“You were a very good human. You will be hugely missed. You’ve left huge footprints. We pray they will be filled. May your rest be peaceful and your memory always be a blessing,” a friend, Dana Petersen Moore, penned on Pretl’s Facebook page.

“Mike Pretl was as close to an angel as I will ever know,” Susan Dobbs O’Brien wrote.

“More than 14 years ago, someone recommended I call him to get his help in starting a nonprofit, Maryland Families for Stem Cell Research. Without asking for one dime, he helped me file the papers to create a nonprofit organization and then helped me figure out how to create a board and start fundraising,” she wrote.

A graduate of St. Charles Seminary in Catonsville, Catholic University and Georgetown Law School, where he earned his juris doctor degree, Pretl was a partner at Smith, Somerville and Case law firm for many years before starting his own firm to fight for women rendered infertile by the Dalkon Shield intrauterine device.

He became general counsel to the American Urological Association, where he remained 17 years, according to his obituary.

During his years of practicing law, he was active in the community. His involvements included serving as president of the Northeast Community Organization and Baltimore Neighborhoods, Inc.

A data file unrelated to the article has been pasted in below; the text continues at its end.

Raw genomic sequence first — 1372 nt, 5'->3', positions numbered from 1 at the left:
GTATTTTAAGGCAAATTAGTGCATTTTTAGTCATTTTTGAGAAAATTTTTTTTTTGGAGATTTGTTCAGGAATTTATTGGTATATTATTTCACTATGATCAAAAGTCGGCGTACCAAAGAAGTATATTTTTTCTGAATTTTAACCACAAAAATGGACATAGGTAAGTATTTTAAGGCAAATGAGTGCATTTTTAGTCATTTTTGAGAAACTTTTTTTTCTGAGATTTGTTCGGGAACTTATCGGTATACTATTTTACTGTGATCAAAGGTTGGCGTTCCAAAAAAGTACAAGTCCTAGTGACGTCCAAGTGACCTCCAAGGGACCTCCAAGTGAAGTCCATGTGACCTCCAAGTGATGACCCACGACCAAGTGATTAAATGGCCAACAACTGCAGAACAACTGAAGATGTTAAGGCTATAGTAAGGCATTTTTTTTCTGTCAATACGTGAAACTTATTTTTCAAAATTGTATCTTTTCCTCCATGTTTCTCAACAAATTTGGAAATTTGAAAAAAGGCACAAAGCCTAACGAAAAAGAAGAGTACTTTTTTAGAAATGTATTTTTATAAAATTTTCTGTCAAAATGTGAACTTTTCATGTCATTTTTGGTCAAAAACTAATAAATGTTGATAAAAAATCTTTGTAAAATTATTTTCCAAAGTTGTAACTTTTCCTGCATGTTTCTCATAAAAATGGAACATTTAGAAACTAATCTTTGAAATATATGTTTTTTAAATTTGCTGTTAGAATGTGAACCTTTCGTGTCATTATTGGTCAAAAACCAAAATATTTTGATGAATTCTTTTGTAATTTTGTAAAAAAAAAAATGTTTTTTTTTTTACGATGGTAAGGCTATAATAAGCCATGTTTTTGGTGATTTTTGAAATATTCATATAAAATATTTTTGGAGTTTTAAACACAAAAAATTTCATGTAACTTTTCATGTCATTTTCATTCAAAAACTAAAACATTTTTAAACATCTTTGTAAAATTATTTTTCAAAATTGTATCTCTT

He was a longtime board member of the Community Law Center and was proud to be a member of Marylanders Against Handgun Abuse.

After coming to the Shore, he helped local groups achieve nonprofit status and received nonprofit designations for more than 100 organizations.

“Mike was a tireless reader and read widely in history and politics. Although he was politically a progressive, he admired William F., Buckley and the National Review,” his obituary states.

Contributions in his name can be sent to the Nanticoke Watershed Alliance, Inc. or Wicomico Environmental Trust. He donated his body to research.

He is survived by his wife, four daughters, six grandchildren, two brothers and a sister.

“He was a hero to many, including me,” another daughter, Kathy Pretl, said about him.

“And I loved him very much.”